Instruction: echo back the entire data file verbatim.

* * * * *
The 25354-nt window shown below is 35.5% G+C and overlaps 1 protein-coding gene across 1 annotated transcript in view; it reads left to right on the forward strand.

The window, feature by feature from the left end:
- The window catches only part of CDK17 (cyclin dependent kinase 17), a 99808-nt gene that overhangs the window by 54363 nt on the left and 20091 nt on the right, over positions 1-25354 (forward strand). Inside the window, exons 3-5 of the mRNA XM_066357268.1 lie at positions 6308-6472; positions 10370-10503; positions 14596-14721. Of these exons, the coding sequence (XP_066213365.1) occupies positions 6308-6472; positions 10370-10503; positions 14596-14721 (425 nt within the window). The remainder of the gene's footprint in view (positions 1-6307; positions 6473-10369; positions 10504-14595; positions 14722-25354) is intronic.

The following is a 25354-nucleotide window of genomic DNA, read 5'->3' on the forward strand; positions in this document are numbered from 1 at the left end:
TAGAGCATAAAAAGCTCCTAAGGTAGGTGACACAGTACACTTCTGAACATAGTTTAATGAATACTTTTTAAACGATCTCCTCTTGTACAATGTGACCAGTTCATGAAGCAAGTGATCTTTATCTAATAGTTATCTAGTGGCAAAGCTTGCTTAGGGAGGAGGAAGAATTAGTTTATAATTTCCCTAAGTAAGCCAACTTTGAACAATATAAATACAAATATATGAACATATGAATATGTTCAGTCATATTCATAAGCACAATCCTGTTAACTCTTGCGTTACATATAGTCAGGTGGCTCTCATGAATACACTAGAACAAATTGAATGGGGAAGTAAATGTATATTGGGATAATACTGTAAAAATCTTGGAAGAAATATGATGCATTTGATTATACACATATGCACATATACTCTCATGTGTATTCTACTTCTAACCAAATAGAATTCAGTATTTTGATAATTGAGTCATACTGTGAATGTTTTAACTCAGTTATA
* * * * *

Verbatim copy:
The 25354-nt window shown below is 35.5% G+C and overlaps 1 protein-coding gene across 1 annotated transcript in view; it reads left to right on the forward strand.

The window, feature by feature from the left end:
- The window catches only part of CDK17 (cyclin dependent kinase 17), a 99808-nt gene that overhangs the window by 54363 nt on the left and 20091 nt on the right, over positions 1-25354 (forward strand). Inside the window, exons 3-5 of the mRNA XM_066357268.1 lie at positions 6308-6472; positions 10370-10503; positions 14596-14721. Of these exons, the coding sequence (XP_066213365.1) occupies positions 6308-6472; positions 10370-10503; positions 14596-14721 (425 nt within the window). The remainder of the gene's footprint in view (positions 1-6307; positions 6473-10369; positions 10504-14595; positions 14722-25354) is intronic.

The following is a 25354-nucleotide window of genomic DNA, read 5'->3' on the forward strand; positions in this document are numbered from 1 at the left end:
TAGAGCATAAAAAGCTCCTAAGGTAGGTGACACAGTACACTTCTGAACATAGTTTAATGAATACTTTTTAAACGATCTCCTCTTGTACAATGTGACCAGTTCATGAAGCAAGTGATCTTTATCTAATAGTTATCTAGTGGCAAAGCTTGCTTAGGGAGGAGGAAGAATTAGTTTATAATTTCCCTAAGTAAGCCAACTTTGAACAATATAAATACAAATATATGAACATATGAATATGTTCAGTCATATTCATAAGCACAATCCTGTTAACTCTTGCGTTACATATAGTCAGGTGGCTCTCATGAATACACTAGAACAAATTGAATGGGGAAGTAAATGTATATTGGGATAATACTGTAAAAATCTTGGAAGAAATATGATGCATTTGATTATACACATATGCACATATACTCTCATGTGTATTCTACTTCTAACCAAATAGAATTCAGTATTTTGATAATTGAGTCATACTGTGAATGTTTTAACTCAGTTATA